Root secretion and plant immunity are key factors in controlling the assembly of root-associated microbiotas of which rhizobia are key members
Rhizobia exist in soil and compete with the general microbiota before infecting legumes, typically through root hairs, and forming N2-fixing bacteroids
Rhizobia have complex pan-genomes. Some strains also have large plasmids or symbiosis islands, which are crucial for fitness, nodulation and N2 fixation
Rhizobia have specific host plants, which makes them excellent models for studying the mechanisms, timing and location of root colonization in host and non-host plants
Some legumes, such as members of the invert repeat lacking clade, produce up to several hundred antimicrobial peptides to control bacteroid cell division and development
Bacteroids receive carbon as dicarboxylates from legumes, and in exchange, they fix N2 in a low O2 environment and secrete ammonia to the plant. Bacteroids must balance electron flow to nitrogenase, lipids, polyhydroxybutyrate and O2, and coordinate this process with reductant production by the tricarboxylic acid (TCA) cycle
Rhizobia are some of the best-studied plant microbiota. These oligotrophic Alphaproteobacteria or Betaproteobacteria form symbioses with their legume hosts. Rhizobia must exist in soil and compete with other members of the microbiota before infecting legumes and forming N2-fixing bacteroids. These dramatic lifestyle and developmental changes are underpinned by large genomes and even more complex pan-genomes, which encompass the whole population and are subject to rapid genetic exchange. The ability to respond to plant signals and chemoattractants and to colonize nutrient-rich roots are crucial for the competitive success of these bacteria. The availability of a large body of genomic, physiological, biochemical and ecological studies makes rhizobia unique models for investigating community interactions and plant colonization.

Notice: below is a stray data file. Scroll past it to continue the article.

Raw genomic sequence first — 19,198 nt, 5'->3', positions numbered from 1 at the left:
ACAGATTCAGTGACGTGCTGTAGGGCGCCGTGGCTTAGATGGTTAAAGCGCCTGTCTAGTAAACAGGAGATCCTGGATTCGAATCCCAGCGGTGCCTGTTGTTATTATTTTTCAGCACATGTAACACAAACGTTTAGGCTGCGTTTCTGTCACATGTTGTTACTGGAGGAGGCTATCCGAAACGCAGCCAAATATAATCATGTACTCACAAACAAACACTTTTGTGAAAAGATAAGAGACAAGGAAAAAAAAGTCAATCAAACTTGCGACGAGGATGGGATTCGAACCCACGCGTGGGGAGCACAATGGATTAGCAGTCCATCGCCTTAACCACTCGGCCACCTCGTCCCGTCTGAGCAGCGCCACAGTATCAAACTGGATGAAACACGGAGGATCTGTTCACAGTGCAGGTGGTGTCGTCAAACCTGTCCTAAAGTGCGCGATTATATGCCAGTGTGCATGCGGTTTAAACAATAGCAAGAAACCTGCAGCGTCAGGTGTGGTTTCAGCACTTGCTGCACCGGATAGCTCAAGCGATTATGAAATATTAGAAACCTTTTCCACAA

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The authors thank T. Haskett and B. Jorrín for help with figures and A. East and A. Tkacz for comments on the manuscript. This work was supported by the Biotechnology and Biological Sciences Research Council [grant numbers BB/K001868/1, BB/K001868/2, BB/J007749/1, BB/J007749/2, BB/K006134/1, BB/L011484/1, BB/N003608/1, BB/N013387/1].
The authors declare no competing financial interests.
- Root cortex
The outermost layer of the plant root that lies between the epidermal cells on the outside and vascular cells on the inside.
The complete set of genes present in the members of a certain group; for example, the sum of all genes found in bacterial strains belonging to a species.
Organisms that live on dead and decaying organic matter.
- Oligotrophic lifestyle
The usage of a broad range of carbon sources in a nutritionally limited environment.
(LCO). Microbial signalling molecule with a 1,4-linked N-acetylglucosamine backbone that induces nodule formation. Species-dependent side decorations determine plant specificity.
- Integrative and conjugative elements
(ICEs). ICEs are mobile genetic elements that can excise from the host chromosome to form a plasmid-like entity capable of catalysing its own transfer through conjugation. In recipient cells, ICEs integrate site-specifically into the chromosome, usually at conserved sites within an aminoacyl-tRNA gene.
Antimicrobial compounds produced by plants to protect them from pathogens.
Repeated cycles of DNA replication without cell division, which leads to extensive amplification of the entire genome.
- Nodule senescence
Old nodules cease N2 fixation, and viable rhizobia are released back into the soil. In terminally differentiated rhizobia (for example, bacteroids from IRLC legumes), only undifferentiated bacteria from infection threads will be viable.
- Exergonic reaction
A chemical reaction that releases free energy.
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Poole, P., Ramachandran, V. & Terpolilli, J. Rhizobia: from saprophytes to endosymbionts. Nat Rev Microbiol 16, 291–303 (2018). https://doi.org/10.1038/nrmicro.2017.171
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